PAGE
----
The recent deployment of Syrian army Fourth Division troops to Daraa is yet another reminder of the deadly unrest ongoing in southwestern Syria. Sent to pacify Mazayreeb following an unprecedented armed attack after which several soldiers were publicly executed, Daraa’s western countryside still regularly witnesses violent unrest including assassinations, hit-and-run attacks, and drive-by shootings. Even after Mazayreeb, similar pro-government operations against pockets of former opposition-held territory are still possible.
In late March, a months-long cycle of tit-for-tat kidnappings between communities in Syria’s two southernmost provinces, Daraa and Sweida, finally broke out into the open when two men from eastern Daraa's Busra al-Sham were kidnapped in Sweida. Troops from the Fifth Corps, a Russian-backed force made up of reconciled rebels, stormed a neighboring Sweida town, took prisoners, and then allegedly executed them.
There have been intermittent clashes between the two regions since, including an attack on Busra al-Sham, headquarters of the Fifth Corps, late last month.
Even so, some observers — including analysts, a former senior figure within the southern Free Syrian Army (FSA), and a source in the Fifth Corps, who were interviewed for this report — suspect the real retaliation may still come. The complex array of pro-government actors, including Iranian and Russian-backed forces actively competing for control and influence in Syria’s south, risk further destabilizing the already fragile status quo.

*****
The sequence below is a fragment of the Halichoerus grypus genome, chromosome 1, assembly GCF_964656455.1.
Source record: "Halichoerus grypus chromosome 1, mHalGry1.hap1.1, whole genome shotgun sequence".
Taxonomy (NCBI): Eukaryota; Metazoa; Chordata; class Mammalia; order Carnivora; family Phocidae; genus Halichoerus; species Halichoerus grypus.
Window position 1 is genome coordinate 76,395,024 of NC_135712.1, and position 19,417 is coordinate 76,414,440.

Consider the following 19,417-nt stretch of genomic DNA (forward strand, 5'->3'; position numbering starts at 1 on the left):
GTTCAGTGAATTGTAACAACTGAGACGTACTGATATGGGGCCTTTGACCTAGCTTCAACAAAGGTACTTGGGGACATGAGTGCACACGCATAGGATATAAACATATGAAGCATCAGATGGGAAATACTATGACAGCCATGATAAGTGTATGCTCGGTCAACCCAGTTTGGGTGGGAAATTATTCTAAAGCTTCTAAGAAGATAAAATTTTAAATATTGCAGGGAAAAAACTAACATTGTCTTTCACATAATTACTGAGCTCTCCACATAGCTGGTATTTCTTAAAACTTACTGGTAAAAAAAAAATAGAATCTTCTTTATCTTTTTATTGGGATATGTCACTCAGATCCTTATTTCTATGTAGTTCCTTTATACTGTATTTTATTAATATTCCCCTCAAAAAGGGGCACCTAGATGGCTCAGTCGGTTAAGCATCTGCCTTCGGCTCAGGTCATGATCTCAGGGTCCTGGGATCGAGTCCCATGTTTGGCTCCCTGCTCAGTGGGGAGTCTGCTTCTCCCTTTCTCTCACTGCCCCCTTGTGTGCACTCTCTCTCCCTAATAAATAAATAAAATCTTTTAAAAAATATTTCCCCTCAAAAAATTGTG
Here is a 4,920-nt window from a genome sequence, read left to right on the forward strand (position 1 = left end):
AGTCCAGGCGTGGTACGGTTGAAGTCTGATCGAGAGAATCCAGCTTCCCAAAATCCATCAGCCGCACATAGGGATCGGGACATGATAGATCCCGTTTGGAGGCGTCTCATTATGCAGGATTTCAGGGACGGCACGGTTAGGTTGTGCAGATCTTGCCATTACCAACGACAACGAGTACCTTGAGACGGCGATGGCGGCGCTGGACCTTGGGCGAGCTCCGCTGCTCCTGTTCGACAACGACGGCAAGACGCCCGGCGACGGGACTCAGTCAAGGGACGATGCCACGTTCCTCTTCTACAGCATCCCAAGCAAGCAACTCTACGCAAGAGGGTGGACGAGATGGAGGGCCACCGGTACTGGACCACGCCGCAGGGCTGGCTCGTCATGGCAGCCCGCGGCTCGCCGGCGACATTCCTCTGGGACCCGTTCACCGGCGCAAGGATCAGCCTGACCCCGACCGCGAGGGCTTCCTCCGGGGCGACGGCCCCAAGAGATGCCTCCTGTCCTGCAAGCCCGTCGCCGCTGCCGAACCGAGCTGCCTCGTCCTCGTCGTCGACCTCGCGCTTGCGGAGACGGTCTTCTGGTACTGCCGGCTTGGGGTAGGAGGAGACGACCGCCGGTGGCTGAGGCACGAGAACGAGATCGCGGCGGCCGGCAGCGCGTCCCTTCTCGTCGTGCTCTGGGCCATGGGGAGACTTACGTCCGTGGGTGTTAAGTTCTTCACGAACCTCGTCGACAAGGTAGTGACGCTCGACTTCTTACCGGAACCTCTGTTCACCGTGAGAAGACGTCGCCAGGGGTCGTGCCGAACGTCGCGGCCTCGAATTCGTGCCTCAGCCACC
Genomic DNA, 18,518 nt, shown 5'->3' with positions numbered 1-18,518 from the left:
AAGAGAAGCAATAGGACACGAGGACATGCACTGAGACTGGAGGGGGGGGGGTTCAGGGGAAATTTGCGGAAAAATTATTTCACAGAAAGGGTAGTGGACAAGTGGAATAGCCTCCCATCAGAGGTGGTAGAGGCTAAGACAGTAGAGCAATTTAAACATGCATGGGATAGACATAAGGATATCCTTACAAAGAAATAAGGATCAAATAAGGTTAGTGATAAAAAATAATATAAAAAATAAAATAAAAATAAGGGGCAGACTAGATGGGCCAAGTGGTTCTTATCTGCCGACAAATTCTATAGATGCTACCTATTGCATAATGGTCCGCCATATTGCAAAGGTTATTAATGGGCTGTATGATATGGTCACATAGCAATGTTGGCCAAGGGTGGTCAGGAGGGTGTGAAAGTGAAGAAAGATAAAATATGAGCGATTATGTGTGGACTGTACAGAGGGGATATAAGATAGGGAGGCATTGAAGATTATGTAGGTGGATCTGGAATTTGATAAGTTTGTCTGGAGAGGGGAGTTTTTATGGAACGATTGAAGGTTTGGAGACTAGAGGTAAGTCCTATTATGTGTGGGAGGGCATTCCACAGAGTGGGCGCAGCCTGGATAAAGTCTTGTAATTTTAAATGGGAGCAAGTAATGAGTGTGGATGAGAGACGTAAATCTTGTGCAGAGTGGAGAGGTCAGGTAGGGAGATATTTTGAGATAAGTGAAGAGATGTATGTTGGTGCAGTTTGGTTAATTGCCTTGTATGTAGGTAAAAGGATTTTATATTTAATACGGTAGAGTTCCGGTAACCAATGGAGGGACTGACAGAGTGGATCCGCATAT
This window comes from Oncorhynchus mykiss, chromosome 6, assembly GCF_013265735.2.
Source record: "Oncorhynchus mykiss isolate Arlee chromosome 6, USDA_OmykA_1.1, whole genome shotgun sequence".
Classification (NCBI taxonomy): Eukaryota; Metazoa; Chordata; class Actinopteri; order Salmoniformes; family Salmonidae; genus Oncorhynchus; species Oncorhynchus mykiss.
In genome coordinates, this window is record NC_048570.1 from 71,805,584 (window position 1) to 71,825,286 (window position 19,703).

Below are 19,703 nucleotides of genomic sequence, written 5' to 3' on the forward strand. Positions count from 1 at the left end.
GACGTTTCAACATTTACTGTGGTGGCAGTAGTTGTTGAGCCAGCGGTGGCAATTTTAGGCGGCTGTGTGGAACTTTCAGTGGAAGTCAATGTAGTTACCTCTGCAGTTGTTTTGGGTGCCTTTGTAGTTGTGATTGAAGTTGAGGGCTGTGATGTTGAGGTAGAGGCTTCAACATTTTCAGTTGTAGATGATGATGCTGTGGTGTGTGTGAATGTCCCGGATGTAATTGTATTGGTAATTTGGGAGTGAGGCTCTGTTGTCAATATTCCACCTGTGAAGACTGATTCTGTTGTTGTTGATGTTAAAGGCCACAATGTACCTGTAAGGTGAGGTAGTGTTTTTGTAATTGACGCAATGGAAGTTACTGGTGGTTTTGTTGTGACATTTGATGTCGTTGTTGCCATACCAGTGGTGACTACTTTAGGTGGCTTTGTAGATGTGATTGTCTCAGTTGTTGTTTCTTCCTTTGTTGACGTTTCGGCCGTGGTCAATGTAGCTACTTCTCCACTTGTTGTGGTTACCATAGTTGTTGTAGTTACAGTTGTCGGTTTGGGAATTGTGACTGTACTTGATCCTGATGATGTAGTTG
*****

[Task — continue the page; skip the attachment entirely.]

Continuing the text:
Diverging experiences in Syria's south
Daraa’s story is well-known — it is the so-called “cradle of the revolution” that birthed Syria's 2011 uprising, presented something close to a model for a post-Assad Syria, and then collapsed.
Daraa was retaken by pro-government forces in mid-2018. In part because of the way the southwest was retaken, through a combination of military force and negotiated settlement, pockets of quasi-autonomous control by former opposition groups still exist.
Nowhere is that more pronounced than in Busra al-Sham, close to Daraa’s provincial border with Sweida. Seized by rebels in 2015, the town became headquarters to Shabab al-Sunna and its commander, Ahmad al-Owda, a former English teacher and rebel leader who has gone on to become a key figure in the southwest.
In summer 2018, with the Syrian government on the offensive, al-Owda became the first Daraawi commander to begin negotiating surrender terms with the Russians. From those meetings emerged the idea of the Fifth Corps, a Russian-backed auxiliary to the Syrian army that would absorb former rebels willing to settle their status (teswiyat awda’un) and return to Damascus’ fold. In return, al-Owda and the Fifth Corps — with the blessing of local tribes — would maintain select autonomy over local security and service provision.